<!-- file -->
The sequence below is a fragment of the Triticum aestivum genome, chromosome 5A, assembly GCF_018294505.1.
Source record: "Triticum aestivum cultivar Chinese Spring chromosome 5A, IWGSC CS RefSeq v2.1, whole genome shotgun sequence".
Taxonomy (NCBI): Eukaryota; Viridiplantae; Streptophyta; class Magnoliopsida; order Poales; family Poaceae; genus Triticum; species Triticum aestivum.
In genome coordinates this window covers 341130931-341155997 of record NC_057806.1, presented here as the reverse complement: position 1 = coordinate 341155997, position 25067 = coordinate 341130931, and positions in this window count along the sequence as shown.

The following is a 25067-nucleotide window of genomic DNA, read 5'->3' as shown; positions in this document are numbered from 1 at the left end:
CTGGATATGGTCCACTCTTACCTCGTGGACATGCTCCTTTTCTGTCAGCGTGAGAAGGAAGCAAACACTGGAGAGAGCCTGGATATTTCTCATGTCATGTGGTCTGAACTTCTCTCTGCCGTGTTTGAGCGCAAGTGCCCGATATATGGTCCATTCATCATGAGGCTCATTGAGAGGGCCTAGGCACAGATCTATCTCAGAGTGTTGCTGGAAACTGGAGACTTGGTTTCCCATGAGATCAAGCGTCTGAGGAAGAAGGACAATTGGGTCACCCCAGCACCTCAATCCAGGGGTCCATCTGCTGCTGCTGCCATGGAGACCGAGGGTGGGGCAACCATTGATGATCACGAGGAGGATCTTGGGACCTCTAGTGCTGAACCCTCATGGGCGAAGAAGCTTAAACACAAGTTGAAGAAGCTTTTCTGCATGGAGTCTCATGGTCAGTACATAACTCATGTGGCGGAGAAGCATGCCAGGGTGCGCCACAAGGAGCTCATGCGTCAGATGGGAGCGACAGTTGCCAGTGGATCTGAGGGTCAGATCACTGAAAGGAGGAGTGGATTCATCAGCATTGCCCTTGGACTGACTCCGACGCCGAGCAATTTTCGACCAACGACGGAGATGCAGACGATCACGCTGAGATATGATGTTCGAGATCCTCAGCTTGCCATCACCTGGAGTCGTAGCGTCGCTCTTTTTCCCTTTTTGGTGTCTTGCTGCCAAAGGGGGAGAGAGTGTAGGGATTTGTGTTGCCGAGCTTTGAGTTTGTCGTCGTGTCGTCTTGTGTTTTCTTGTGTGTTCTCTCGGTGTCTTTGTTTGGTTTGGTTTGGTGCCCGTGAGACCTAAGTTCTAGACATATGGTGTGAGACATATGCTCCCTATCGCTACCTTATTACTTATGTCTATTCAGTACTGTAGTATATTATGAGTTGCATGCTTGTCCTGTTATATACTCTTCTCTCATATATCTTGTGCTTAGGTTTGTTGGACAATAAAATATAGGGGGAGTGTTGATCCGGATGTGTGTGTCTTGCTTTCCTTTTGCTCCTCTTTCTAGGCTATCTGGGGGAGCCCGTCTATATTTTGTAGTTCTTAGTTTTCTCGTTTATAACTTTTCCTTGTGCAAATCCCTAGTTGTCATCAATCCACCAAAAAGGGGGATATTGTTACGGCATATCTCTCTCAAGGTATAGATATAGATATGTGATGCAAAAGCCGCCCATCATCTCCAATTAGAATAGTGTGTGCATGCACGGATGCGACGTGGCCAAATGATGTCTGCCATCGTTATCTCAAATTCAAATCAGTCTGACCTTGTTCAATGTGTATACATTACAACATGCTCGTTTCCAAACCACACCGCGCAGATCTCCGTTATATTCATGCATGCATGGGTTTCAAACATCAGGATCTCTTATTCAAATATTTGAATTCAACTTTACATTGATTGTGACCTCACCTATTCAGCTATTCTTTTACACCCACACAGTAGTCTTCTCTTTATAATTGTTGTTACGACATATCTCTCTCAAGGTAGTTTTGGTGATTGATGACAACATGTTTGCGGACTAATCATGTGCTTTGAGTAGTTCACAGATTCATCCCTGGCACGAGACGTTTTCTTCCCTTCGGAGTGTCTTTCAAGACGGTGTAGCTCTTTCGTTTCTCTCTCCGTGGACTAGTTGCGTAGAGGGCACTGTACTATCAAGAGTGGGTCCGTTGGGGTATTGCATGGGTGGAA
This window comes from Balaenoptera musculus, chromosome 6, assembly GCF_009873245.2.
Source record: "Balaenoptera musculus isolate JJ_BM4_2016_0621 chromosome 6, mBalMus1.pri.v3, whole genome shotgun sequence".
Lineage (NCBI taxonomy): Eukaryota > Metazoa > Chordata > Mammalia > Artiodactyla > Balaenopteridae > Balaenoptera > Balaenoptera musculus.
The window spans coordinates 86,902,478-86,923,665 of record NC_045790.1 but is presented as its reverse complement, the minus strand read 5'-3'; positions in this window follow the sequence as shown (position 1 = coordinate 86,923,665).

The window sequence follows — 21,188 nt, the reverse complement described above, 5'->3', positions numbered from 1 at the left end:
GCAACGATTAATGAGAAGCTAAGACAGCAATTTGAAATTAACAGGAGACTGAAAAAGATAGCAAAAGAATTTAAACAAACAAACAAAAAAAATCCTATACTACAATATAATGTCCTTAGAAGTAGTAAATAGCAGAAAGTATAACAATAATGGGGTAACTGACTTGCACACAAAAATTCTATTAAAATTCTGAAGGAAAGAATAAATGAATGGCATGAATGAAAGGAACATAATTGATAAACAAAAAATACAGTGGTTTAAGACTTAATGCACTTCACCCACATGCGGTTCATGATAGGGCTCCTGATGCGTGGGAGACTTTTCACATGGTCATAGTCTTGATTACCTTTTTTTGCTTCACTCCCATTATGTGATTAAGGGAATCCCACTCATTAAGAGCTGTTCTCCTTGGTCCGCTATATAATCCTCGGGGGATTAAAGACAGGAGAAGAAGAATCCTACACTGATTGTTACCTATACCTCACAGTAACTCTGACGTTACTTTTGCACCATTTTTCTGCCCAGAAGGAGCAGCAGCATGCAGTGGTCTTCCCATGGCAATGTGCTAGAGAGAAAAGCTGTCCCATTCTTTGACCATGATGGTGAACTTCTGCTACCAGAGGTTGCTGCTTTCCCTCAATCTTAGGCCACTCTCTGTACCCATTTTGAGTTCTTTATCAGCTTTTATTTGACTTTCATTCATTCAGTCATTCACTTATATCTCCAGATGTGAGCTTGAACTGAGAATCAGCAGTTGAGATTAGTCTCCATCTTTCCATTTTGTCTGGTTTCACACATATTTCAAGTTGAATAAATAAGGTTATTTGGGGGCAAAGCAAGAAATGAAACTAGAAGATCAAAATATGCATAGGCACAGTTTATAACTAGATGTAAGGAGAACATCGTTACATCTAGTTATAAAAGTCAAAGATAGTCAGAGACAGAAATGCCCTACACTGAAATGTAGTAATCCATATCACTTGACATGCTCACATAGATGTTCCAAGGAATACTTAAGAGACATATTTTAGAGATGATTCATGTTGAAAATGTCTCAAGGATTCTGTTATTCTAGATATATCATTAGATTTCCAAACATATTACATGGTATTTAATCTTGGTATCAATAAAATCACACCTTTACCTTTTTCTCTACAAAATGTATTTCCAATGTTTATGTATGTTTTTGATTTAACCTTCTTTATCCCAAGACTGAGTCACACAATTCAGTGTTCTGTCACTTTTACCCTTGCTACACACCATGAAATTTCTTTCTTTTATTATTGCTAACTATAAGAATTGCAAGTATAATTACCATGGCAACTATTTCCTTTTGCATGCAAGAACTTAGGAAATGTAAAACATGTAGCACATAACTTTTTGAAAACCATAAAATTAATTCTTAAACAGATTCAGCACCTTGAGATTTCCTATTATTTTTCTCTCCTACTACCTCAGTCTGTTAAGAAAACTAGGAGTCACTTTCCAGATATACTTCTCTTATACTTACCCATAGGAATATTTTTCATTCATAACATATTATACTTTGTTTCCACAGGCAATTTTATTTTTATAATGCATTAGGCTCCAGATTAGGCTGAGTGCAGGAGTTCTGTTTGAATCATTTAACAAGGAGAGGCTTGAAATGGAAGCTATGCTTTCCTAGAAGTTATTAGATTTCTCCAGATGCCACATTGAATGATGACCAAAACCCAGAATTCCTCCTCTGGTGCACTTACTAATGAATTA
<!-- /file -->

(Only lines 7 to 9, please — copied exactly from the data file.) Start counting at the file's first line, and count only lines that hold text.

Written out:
This window comes from Balaenoptera musculus, chromosome 6, assembly GCF_009873245.2.
Source record: "Balaenoptera musculus isolate JJ_BM4_2016_0621 chromosome 6, mBalMus1.pri.v3, whole genome shotgun sequence".
Lineage (NCBI taxonomy): Eukaryota > Metazoa > Chordata > Mammalia > Artiodactyla > Balaenopteridae > Balaenoptera > Balaenoptera musculus.